New definition of indirect interest in real property

Another important change in the Japanese Protocol is the alignment of the definition of an indirect interest in real property with the definition of a US real property interest (USRPI) under US law. The importance of this change is that it permits the US to fully apply the Foreign Investment in Real Property Tax Act (FIRPTA) by incorporating the definition of a USRPI into the treaty language. Essentially, FIRPTA allows for the taxation of capital gains on the sale of a USRPI by a foreign person. A USRPI includes not only a directly held real property interest as defined by general law, but also holdings in domestic corporations that are US real property holding corporations (USRPHC) at any point during the five years prior to the sale. The alignment of the Japanese Protocol’s definition of a USRPI with the FIRPTA rules allows for the full application of the FIRPTA rules in the treaty context, including the five-year look back rule.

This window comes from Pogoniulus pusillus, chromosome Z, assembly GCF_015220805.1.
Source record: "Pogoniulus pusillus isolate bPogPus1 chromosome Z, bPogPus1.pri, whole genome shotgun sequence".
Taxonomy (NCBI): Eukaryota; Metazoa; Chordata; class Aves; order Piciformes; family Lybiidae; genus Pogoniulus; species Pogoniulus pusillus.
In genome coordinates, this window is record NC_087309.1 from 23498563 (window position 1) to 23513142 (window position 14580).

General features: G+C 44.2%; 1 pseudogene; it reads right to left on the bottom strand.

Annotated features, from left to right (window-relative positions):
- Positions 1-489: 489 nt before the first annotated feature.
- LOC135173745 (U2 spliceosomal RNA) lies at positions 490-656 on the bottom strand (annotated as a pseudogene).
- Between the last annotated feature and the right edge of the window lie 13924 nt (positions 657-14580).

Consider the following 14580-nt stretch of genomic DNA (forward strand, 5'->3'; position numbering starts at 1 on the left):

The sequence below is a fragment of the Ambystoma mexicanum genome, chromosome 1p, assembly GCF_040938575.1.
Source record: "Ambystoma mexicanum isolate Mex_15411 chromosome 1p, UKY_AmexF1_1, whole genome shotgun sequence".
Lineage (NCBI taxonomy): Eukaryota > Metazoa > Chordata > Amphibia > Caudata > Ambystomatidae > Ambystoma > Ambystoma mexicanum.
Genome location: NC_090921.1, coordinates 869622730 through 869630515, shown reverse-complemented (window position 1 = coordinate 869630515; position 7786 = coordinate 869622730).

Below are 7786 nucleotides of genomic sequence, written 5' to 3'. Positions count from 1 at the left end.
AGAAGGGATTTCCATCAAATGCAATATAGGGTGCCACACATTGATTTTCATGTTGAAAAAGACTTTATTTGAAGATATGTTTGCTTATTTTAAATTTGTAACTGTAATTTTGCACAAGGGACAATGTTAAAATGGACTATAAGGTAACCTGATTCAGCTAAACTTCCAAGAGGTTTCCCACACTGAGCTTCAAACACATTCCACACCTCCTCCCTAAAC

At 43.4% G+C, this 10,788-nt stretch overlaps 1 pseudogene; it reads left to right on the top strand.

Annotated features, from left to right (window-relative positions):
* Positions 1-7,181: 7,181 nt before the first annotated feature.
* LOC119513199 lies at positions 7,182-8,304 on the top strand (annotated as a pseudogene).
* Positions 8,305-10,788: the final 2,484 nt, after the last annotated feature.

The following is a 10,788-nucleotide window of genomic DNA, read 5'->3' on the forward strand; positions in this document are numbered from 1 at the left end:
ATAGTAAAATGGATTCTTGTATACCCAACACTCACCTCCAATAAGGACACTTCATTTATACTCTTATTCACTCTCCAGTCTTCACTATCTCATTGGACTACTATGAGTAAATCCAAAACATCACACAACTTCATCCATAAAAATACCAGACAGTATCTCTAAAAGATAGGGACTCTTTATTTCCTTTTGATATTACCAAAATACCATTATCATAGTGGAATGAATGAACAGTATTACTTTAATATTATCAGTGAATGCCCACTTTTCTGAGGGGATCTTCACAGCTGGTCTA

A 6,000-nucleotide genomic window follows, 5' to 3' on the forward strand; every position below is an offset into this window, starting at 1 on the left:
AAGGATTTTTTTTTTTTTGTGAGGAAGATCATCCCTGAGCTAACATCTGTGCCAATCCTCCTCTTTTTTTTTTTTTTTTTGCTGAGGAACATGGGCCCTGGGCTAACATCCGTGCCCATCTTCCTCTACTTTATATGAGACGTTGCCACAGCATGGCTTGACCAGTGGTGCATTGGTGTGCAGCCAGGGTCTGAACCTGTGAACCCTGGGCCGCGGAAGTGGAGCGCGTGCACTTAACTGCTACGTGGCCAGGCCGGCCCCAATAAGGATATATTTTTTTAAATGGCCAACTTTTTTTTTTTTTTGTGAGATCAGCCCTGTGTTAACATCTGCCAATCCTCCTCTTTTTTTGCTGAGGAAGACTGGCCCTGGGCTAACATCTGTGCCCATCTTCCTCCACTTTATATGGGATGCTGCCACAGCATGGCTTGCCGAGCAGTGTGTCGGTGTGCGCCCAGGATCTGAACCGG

Elimination of special provision for teachers and researchers

The Japanese Protocol eliminated Article 20 of the US-Japan Treaty, which previously provided a two-year exemption for income derived by temporary visitors in teaching and research positions. This income now falls within the Article 14 provisions governing personal services. However, teachers and researchers who are entitled to Article 20 benefits at the time the Japanese Protocol enters into force, continue to be entitled to such benefits for the remainder of their two-year exemption period.

Mandatory arbitration

The Japanese Protocol introduces three new paragraphs to the existing text of Article 25 (Mutual Agreement Procedure) requiring mandatory binding arbitration when competent authorities are unable to reach agreement under the Mutual Agreement Procedure. This provision is expected to facilitate more efficient settlement of disputes between the competent authorities of the two countries.